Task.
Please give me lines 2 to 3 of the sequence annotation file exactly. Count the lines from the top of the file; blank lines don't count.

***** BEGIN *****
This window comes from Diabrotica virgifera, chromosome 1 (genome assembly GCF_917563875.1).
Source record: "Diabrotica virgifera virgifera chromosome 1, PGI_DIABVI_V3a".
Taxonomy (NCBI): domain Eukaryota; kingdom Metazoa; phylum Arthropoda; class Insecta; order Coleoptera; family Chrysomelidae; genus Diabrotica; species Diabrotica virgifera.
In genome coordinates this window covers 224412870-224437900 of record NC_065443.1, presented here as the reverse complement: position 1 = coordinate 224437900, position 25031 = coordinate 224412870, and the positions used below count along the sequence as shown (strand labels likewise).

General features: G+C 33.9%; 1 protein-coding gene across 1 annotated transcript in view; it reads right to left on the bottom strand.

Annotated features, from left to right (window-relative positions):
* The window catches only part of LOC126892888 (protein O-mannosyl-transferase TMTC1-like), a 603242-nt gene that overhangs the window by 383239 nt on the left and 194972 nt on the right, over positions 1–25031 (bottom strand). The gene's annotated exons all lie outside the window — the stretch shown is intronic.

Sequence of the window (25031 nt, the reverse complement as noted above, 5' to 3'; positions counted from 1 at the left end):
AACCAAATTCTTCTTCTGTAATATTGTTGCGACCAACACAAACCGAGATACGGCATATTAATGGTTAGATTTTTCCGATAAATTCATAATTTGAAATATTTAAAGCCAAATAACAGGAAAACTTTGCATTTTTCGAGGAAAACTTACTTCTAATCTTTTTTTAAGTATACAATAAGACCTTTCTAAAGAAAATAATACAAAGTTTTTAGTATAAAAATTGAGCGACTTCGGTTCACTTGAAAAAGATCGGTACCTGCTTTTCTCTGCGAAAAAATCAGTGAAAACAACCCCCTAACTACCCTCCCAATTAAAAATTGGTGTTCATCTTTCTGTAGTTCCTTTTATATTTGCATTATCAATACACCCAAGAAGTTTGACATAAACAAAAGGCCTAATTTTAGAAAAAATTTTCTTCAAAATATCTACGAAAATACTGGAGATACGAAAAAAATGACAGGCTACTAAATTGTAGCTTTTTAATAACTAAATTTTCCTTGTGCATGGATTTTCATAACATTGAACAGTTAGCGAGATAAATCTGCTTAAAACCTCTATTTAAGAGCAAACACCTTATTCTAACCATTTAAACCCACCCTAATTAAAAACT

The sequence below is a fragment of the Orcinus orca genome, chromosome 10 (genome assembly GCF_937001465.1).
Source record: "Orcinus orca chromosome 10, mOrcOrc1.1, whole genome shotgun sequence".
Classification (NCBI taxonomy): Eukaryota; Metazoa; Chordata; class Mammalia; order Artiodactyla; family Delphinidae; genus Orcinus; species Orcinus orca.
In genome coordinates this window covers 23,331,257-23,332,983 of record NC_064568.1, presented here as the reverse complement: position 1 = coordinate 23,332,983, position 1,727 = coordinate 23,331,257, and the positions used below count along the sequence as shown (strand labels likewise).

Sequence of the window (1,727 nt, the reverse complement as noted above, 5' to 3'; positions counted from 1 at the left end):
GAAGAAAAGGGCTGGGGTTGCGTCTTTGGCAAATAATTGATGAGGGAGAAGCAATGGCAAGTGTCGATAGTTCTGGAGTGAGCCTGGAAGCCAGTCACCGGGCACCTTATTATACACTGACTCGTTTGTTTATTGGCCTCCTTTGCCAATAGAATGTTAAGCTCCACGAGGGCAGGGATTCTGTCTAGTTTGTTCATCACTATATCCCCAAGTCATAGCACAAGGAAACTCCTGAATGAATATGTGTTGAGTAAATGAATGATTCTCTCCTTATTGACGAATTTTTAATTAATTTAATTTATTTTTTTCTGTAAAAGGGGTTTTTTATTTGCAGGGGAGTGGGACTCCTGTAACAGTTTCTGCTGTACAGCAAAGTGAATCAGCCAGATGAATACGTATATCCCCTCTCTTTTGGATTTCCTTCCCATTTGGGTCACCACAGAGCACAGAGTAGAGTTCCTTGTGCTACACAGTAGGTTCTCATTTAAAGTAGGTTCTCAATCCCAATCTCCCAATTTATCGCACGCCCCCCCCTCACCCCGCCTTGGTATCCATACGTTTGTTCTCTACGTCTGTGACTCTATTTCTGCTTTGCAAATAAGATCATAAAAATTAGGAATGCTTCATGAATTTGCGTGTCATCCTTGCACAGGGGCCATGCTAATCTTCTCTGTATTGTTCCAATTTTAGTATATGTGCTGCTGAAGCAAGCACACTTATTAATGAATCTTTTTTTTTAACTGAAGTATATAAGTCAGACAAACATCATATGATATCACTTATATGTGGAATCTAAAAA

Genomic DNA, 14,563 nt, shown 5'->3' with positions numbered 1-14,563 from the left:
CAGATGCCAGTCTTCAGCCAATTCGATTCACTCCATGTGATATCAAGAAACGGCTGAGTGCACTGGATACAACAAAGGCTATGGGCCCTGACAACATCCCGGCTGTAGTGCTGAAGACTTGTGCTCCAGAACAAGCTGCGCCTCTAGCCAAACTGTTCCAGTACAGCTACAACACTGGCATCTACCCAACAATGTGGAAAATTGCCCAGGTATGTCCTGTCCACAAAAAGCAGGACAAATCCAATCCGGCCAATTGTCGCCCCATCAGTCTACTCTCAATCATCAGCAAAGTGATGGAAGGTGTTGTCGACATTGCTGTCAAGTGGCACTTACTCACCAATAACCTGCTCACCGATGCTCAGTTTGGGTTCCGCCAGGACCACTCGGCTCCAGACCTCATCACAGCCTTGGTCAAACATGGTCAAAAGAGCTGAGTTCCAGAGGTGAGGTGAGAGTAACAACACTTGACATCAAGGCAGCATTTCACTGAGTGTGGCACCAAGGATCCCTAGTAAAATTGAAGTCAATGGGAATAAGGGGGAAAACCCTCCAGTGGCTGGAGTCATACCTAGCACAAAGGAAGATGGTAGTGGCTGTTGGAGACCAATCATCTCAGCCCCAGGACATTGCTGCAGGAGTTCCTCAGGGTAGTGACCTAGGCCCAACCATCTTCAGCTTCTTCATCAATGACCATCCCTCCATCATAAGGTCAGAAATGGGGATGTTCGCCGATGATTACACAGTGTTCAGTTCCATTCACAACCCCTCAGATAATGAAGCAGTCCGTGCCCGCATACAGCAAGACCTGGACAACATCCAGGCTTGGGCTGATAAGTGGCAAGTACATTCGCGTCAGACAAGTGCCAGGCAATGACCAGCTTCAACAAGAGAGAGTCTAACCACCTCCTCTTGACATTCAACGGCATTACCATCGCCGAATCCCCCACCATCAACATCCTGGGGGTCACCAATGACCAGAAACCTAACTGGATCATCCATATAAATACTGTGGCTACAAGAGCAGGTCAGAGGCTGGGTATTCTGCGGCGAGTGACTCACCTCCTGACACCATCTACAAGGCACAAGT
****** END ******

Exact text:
Source record: "Diabrotica virgifera virgifera chromosome 1, PGI_DIABVI_V3a".
Taxonomy (NCBI): domain Eukaryota; kingdom Metazoa; phylum Arthropoda; class Insecta; order Coleoptera; family Chrysomelidae; genus Diabrotica; species Diabrotica virgifera.